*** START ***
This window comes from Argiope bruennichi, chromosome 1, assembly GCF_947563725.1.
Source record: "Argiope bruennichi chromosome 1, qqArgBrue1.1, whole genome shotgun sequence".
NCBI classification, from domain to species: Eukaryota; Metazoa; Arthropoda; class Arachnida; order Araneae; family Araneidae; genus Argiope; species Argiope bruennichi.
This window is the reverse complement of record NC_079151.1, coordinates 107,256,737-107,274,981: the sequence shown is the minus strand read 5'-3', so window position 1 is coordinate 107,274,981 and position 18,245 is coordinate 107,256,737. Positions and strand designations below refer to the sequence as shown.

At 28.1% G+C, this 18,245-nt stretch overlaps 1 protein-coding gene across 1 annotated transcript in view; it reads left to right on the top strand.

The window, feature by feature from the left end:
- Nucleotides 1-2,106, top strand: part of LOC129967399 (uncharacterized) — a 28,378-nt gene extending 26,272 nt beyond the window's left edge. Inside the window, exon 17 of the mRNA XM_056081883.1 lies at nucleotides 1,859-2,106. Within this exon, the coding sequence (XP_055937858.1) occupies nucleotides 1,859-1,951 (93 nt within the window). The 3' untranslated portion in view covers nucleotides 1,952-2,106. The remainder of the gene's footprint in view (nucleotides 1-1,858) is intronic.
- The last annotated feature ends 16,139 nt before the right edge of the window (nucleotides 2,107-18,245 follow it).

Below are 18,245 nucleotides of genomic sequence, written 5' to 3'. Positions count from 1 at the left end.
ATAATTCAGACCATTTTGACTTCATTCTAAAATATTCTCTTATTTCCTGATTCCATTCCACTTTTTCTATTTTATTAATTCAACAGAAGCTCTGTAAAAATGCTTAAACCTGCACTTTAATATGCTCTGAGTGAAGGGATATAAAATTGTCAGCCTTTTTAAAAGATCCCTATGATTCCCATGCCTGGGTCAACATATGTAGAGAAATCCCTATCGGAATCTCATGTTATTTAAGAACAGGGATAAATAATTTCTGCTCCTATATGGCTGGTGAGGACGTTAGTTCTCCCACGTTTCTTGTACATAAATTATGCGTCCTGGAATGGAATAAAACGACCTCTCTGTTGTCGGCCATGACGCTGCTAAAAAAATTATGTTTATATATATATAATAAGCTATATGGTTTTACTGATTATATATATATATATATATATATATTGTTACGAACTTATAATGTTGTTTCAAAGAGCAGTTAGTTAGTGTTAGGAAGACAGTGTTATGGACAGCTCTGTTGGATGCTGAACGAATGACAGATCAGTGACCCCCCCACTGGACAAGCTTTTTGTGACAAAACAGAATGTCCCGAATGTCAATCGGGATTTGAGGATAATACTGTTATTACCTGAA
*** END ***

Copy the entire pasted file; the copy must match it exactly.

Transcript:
This window comes from Argiope bruennichi, chromosome 1, assembly GCF_947563725.1.
Source record: "Argiope bruennichi chromosome 1, qqArgBrue1.1, whole genome shotgun sequence".
NCBI classification, from domain to species: Eukaryota; Metazoa; Arthropoda; class Arachnida; order Araneae; family Araneidae; genus Argiope; species Argiope bruennichi.
This window is the reverse complement of record NC_079151.1, coordinates 107,256,737-107,274,981: the sequence shown is the minus strand read 5'-3', so window position 1 is coordinate 107,274,981 and position 18,245 is coordinate 107,256,737. Positions and strand designations below refer to the sequence as shown.

At 28.1% G+C, this 18,245-nt stretch overlaps 1 protein-coding gene across 1 annotated transcript in view; it reads left to right on the top strand.

The window, feature by feature from the left end:
- Nucleotides 1-2,106, top strand: part of LOC129967399 (uncharacterized) — a 28,378-nt gene extending 26,272 nt beyond the window's left edge. Inside the window, exon 17 of the mRNA XM_056081883.1 lies at nucleotides 1,859-2,106. Within this exon, the coding sequence (XP_055937858.1) occupies nucleotides 1,859-1,951 (93 nt within the window). The 3' untranslated portion in view covers nucleotides 1,952-2,106. The remainder of the gene's footprint in view (nucleotides 1-1,858) is intronic.
- The last annotated feature ends 16,139 nt before the right edge of the window (nucleotides 2,107-18,245 follow it).

Below are 18,245 nucleotides of genomic sequence, written 5' to 3'. Positions count from 1 at the left end.
ATAATTCAGACCATTTTGACTTCATTCTAAAATATTCTCTTATTTCCTGATTCCATTCCACTTTTTCTATTTTATTAATTCAACAGAAGCTCTGTAAAAATGCTTAAACCTGCACTTTAATATGCTCTGAGTGAAGGGATATAAAATTGTCAGCCTTTTTAAAAGATCCCTATGATTCCCATGCCTGGGTCAACATATGTAGAGAAATCCCTATCGGAATCTCATGTTATTTAAGAACAGGGATAAATAATTTCTGCTCCTATATGGCTGGTGAGGACGTTAGTTCTCCCACGTTTCTTGTACATAAATTATGCGTCCTGGAATGGAATAAAACGACCTCTCTGTTGTCGGCCATGACGCTGCTAAAAAAATTATGTTTATATATATATAATAAGCTATATGGTTTTACTGATTATATATATATATATATATATATATTGTTACGAACTTATAATGTTGTTTCAAAGAGCAGTTAGTTAGTGTTAGGAAGACAGTGTTATGGACAGCTCTGTTGGATGCTGAACGAATGACAGATCAGTGACCCCCCCACTGGACAAGCTTTTTGTGACAAAACAGAATGTCCCGAATGTCAATCGGGATTTGAGGATAATACTGTTATTACCTGAA